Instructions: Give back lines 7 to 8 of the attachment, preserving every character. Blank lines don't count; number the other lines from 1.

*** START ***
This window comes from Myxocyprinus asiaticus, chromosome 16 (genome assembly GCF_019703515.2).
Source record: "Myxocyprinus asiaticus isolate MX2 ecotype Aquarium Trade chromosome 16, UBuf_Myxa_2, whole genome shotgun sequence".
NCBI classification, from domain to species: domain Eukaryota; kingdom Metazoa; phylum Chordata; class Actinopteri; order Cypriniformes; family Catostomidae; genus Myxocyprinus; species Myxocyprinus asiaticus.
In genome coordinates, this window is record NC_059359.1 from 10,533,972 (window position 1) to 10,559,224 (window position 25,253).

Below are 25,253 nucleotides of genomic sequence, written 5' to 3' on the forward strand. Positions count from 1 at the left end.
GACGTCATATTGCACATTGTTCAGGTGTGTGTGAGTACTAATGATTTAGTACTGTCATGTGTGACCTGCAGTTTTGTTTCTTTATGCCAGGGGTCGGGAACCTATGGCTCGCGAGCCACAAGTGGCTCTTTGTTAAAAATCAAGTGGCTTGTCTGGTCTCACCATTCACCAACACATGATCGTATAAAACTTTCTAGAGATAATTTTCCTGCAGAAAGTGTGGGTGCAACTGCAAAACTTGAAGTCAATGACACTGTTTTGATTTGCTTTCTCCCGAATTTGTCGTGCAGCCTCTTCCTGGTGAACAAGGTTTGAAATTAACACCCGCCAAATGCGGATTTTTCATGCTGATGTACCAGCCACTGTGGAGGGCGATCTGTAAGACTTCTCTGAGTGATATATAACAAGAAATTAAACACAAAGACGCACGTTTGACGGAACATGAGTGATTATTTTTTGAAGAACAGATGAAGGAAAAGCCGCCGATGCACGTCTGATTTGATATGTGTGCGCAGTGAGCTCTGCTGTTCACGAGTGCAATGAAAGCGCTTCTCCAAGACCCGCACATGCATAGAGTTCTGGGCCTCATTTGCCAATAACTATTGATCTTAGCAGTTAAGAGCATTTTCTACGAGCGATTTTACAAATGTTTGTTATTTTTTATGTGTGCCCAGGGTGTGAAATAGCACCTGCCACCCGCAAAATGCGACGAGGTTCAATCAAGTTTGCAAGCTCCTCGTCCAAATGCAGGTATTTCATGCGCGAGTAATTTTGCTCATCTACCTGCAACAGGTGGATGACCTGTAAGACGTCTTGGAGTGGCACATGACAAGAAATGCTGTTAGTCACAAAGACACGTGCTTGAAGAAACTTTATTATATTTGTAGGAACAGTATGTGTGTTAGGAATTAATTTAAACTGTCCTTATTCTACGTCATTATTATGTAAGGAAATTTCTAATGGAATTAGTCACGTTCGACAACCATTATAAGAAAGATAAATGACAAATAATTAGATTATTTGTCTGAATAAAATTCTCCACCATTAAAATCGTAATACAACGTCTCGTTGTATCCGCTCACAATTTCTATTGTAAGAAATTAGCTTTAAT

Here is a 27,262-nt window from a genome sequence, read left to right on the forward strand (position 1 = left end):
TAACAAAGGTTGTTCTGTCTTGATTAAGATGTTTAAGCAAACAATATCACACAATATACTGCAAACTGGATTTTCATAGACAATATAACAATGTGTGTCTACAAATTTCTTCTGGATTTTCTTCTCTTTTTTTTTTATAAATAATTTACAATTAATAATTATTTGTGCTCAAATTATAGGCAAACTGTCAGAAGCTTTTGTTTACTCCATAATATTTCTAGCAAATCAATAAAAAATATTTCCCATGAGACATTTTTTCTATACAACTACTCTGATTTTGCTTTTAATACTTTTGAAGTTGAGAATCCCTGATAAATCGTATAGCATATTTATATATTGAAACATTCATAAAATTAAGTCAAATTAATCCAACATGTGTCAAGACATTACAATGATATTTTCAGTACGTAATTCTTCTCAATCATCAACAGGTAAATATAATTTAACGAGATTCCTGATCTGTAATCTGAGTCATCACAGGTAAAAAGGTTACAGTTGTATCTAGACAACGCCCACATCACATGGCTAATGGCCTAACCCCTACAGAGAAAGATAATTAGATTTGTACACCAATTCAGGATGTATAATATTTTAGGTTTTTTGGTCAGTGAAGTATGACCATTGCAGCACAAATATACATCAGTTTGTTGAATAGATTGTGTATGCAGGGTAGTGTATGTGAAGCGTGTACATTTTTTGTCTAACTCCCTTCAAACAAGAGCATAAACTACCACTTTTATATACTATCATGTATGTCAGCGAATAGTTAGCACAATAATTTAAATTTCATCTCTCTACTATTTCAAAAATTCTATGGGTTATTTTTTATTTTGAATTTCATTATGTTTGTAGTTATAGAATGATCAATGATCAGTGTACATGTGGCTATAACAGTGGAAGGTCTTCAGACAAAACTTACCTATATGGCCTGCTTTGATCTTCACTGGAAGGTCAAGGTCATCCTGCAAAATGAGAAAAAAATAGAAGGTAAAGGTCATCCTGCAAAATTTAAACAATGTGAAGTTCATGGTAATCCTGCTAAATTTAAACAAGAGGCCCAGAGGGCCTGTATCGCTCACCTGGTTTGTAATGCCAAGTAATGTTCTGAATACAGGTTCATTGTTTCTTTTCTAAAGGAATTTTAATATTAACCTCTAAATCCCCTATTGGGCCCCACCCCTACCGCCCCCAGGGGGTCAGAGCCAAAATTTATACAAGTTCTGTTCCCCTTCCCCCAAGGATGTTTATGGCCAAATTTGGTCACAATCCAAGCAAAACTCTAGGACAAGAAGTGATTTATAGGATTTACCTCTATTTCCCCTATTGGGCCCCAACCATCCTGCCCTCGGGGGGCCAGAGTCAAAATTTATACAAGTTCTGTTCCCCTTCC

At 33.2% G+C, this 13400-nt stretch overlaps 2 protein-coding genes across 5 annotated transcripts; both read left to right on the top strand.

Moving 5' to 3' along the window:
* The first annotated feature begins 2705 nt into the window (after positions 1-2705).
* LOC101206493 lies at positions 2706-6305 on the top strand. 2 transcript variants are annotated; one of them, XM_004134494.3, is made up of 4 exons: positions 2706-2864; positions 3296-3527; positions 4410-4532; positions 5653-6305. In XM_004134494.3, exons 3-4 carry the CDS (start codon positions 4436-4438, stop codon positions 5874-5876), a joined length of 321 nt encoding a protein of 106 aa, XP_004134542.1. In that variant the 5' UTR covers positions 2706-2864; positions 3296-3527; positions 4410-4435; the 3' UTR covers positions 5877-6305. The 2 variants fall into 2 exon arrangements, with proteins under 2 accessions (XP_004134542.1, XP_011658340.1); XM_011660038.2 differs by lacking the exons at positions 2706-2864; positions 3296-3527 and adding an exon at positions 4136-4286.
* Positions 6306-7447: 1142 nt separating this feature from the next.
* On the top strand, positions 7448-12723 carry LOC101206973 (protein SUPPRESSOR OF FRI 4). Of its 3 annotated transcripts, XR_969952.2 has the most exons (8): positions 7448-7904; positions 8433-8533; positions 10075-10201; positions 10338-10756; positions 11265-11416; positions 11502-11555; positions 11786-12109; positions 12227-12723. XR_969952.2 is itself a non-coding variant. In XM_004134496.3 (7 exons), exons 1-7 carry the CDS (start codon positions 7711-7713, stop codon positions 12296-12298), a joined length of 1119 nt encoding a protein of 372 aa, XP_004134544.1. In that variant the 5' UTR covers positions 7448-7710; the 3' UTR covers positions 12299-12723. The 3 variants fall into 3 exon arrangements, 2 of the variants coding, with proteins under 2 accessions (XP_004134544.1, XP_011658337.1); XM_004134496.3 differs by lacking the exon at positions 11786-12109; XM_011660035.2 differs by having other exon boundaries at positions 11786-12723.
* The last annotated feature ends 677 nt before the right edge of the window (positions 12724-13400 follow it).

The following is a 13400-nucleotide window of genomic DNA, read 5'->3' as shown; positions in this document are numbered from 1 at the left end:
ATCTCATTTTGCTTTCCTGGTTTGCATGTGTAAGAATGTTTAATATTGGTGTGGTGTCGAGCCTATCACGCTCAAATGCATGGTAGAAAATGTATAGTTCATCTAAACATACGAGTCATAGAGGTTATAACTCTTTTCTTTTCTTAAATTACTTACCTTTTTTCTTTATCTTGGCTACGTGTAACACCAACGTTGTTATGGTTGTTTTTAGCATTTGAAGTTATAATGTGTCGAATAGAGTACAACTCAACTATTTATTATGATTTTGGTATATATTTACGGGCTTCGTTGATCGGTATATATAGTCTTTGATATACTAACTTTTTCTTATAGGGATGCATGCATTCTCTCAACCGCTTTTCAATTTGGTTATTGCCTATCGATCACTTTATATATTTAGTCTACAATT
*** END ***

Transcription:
Here is a 27,262-nt window from a genome sequence, read left to right on the forward strand (position 1 = left end):
TAACAAAGGTTGTTCTGTCTTGATTAAGATGTTTAAGCAAACAATATCACACAATATACTGCAAACTGGATTTTCATAGACAATATAACAATGTGTGTCTACAAATTTCTTCTGGATTTTCTTCTCTTTTTTTTTTATAAATAATTTACAATTAATAATTATTTGTGCTCAAATTATAGGCAAACTGTCAGAAGCTTTTGTTTACTCCATAATATTTCTAGCAAATCAATAAAAAATATTTCCCATGAGACATTTTTTCTATACAACTACTCTGATTTTGCTTTTAATACTTTTGAAGTTGAGAATCCCTGATAAATCGTATAGCATATTTATATATTGAAACATTCATAAAATTAAGTCAAATTAATCCAACATGTGTCAAGACATTACAATGATATTTTCAGTACGTAATTCTTCTCAATCATCAACAGGTAAATATAATTTAACGAGATTCCTGATCTGTAATCTGAGTCATCACAGGTAAAAAGGTTACAGTTGTATCTAGACAACGCCCACATCACATGGCTAATGGCCTAACCCCTACAGAGAAAGATAATTAGATTTGTACACCAATTCAGGATGTATAATATTTTAGGTTTTTTGGTCAGTGAAGTATGACCATTGCAGCACAAATATACATCAGTTTGTTGAATAGATTGTGTATGCAGGGTAGTGTATGTGAAGCGTGTACATTTTTTGTCTAACTCCCTTCAAACAAGAGCATAAACTACCACTTTTATATACTATCATGTATGTCAGCGAATAGTTAGCACAATAATTTAAATTTCATCTCTCTACTATTTCAAAAATTCTATGGGTTATTTTTTATTTTGAATTTCATTATGTTTGTAGTTATAGAATGATCAATGATCAGTGTACATGTGGCTATAACAGTGGAAGGTCTTCAGACAAAACTTACCTATATGGCCTGCTTTGATCTTCACTGGAAGGTCAAGGTCATCCTGCAAAATGAGAAAAAAATAGAAGGTAAAGGTCATCCTGCAAAATTTAAACAATGTGAAGTTCATGGTAATCCTGCTAAATTTAAACAAGAGGCCCAGAGGGCCTGTATCGCTCACCTGGTTTGTAATGCCAAGTAATGTTCTGAATACAGGTTCATTGTTTCTTTTCTAAAGGAATTTTAATATTAACCTCTAAATCCCCTATTGGGCCCCACCCCTACCGCCCCCAGGGGGTCAGAGCCAAAATTTATACAAGTTCTGTTCCCCTTCCCCCAAGGATGTTTATGGCCAAATTTGGTCACAATCCAAGCAAAACTCTAGGACAAGAAGTGATTTATAGGATTTACCTCTATTTCCCCTATTGGGCCCCAACCATCCTGCCCTCGGGGGGCCAGAGTCAAAATTTATACAAGTTCTGTTCCCCTTCC